Australia

Teenager comes out as gay in Sydney Catholic school assembly

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Exclusive: Finn Stannard tells SBS News why he chose to share his journey to accepting his sexuality with 1,500 people, as footage of his powerful speech is released.

When Finn Stannard stood up in front of more than 1,500 students and teachers at his Sydney school, it was to say something he’d been weighing up for a long time.

“I have been working towards this speech for four years,” the then 17-year-old revealed to a packed assembly hall at St Ignatius' College, Riverview, earlier this year.

Then he told them all he was gay.  

Finn Stannard
Finn Stannard making his keynote address.
St Ignatius’ / SBS News

“Announcing yourself to the world is pretty terrifying,” he said in a video of the speech released exclusively through SBS News. “What if the world doesn’t like you?”

Announcing yourself to the world is pretty terrifying.

- Finn Stannard

“Life was easier living as the straight eldest son. I had spent so long behind the façade of a confident, heterosexual man that I wasn’t sure if I knew how to be me.” 

READ MORE: See Finn's full speech here

Finn, who has just finished his HSC, now hopes sharing his keynote address - written to a younger version of himself - might help “all those people who are lost”, just as he was.

“I think that’s really the biggest reason I made sure I got up onto that stage and gave the speech,” he told SBS News. “I don’t think anybody should have to go through the feeling of loss that I felt like I’d gone through.”

Finn Stannard
Finn has just finished his HSC.
SBS News

Finn’s speech in June was bookended by at times fierce national debates about sexual orientation, most recently whether religious schools should have the right to discriminate against gay staff and students.

Two of St Ignatius’ most prominent alumni, former prime minister Tony Abbott and his former deputy Barnaby Joyce, were high-profile opponents of same-sex marriage in the lead up to last year’s plebiscite.  

For Finn - who will next year begin university studies to become a secondary school teacher - it was the resounding victory of the Yes vote that gave him the confidence to press ahead with his idea of doing the assembly.

“When the results of the plebiscite came out, that’s when I knew that I could do the speech and it would be alright in the end,” he said.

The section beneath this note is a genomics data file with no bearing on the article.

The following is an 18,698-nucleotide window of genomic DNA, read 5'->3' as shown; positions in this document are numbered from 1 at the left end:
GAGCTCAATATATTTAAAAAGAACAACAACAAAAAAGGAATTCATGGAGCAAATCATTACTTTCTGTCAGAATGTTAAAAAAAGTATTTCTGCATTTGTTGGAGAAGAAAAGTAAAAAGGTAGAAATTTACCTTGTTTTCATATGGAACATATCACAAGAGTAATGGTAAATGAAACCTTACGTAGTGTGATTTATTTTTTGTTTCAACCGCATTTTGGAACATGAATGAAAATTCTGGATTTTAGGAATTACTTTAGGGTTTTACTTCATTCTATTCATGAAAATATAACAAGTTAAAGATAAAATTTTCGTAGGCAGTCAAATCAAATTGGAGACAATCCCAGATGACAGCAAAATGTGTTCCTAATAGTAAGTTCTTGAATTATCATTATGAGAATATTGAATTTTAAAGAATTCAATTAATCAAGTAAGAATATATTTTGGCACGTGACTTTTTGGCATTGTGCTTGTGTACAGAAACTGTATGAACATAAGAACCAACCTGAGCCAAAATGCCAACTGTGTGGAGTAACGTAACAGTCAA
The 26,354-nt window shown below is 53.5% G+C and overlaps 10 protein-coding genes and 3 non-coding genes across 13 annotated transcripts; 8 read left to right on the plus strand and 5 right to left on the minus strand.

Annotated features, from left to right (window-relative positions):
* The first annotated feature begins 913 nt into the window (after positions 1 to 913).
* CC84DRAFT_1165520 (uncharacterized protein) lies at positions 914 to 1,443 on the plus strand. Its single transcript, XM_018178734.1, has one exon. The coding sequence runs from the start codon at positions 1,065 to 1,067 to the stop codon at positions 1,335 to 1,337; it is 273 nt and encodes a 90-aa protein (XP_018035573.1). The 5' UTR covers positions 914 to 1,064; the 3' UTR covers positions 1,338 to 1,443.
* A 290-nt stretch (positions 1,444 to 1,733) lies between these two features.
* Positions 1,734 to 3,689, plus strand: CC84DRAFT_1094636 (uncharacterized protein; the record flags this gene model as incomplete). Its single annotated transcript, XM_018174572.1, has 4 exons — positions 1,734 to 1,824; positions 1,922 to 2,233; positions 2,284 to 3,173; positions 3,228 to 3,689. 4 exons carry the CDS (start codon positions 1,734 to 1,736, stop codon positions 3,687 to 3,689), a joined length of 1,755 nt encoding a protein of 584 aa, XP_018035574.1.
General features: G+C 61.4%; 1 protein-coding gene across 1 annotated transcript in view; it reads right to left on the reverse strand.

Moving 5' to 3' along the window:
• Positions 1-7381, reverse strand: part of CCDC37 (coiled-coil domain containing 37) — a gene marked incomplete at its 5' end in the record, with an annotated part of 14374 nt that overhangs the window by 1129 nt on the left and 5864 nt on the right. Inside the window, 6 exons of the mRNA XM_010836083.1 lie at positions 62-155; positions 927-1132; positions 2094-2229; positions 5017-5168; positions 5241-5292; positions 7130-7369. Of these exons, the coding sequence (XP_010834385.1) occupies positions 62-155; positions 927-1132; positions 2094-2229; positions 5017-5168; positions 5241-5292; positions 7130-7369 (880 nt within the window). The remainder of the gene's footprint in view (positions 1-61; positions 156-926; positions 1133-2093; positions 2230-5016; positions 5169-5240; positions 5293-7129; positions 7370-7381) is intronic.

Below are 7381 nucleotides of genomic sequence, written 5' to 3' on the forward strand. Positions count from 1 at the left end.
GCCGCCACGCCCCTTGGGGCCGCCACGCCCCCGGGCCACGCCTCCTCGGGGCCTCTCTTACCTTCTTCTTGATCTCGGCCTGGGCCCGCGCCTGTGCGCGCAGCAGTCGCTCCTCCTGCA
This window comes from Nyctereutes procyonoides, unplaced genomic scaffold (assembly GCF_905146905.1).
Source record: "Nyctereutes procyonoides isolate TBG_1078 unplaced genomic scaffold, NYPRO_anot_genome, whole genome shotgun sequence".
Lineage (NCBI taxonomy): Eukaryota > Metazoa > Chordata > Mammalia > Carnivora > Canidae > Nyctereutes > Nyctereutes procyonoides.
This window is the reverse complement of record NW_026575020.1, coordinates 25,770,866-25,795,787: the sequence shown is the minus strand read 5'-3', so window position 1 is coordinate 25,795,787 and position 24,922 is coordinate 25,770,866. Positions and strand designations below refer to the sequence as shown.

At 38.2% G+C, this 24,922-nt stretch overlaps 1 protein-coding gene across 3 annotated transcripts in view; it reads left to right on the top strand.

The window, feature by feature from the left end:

Finn Stannard
Finn's speech received a standing ovation.

St Ignatius' principal Paul Hine described Finn’s speech as a “watershed” moment for the college, which wanted to support his decision to publicly share his story and its message of acceptance.

“I'm not sure anyone chooses their sexuality, that's who they are and therefore we need to be open to that and to accept it and to make sure we live in communities of inclusion - and with that will come diversity,” Dr Hine told SBS News.

We need to make sure we live in communities of inclusion - and with that will come diversity.

- Paul Hine, St Ignatius' principal 

“Certainly that's the case in the world beyond so in my view that should be the case in schools.”

Finn, who is quick to acknowledge the support he received from the school, his family and friends, said there was no example of an openly gay student to look to when he was struggling to come to terms with his sexuality as a 13-year-old.

Instead, his speech detailed the toll of “countless rumours and unpleasant jokes”, as well depression and anxiety compounded by the word “gay” being used as a throwaway playground jibe.

“It was these, seemingly small, yet cumulative experiences that made me feel like I would never be accepted,” he told the room.

Finn Stannard
Finn, right, with his father and brothers, said he had his family's full support.
Finn Stannard / SBS News

Finn told the assembly that his own experience demonstrated the importance of asking for help, as well as stepping up to help those in need - a message he hoped would resonate with those coming to terms with any aspect of their identity.

“Being different, whether it’s being gay or being part of another minority group, can be challenging but it does not have to be scary and isolating,” he told the room.

“Every single one of you can help, in your own way, by accepting others for exactly who they are.”

His speech was not the first time the school’s annual ‘friends listen’ assembly has sought to break down taboos. In a 2015 speech that later went viral, school captain Xavier Eales opened up about his battle with depression.

Finn’s mother Megan Stannard, who admits to being concerned about a potential backlash, said the family was instead overwhelmed by the standing ovation the speech received.

“The fact that Finn was supported, the fact that his message was heard - I was in tears,” she said. “I was just so proud of him.”

Finn Stannard
Finn, centre, with his boyfriend Tom Moiso, left, and a friend at his school formal.
Finn Stannard / SBS News

The benefits have continued to flow since. Mrs Stannard said she has seen a new confidence in her son, as well as a recognition that he can make a difference to others.

“I think that’s any parent’s dream - to see them flourish,” she said.

Finn has since been approached by other students at the school who were struggling with their sexuality. And earlier this month he took his boyfriend Tom Moiso, 18, to his school formal.

“I think the best part was seeing all these other people with their dates and not feeling any different,” Finn said.

Anyone needing support can contact Kids helpline: kidshelpline.com.au / 1800 55 1800, NSW counselling service twenty10.org.au, or call Lifeline on 13 11 14. 

Would you like to share your story with SBS News? Email: yourstory@sbs.com.au

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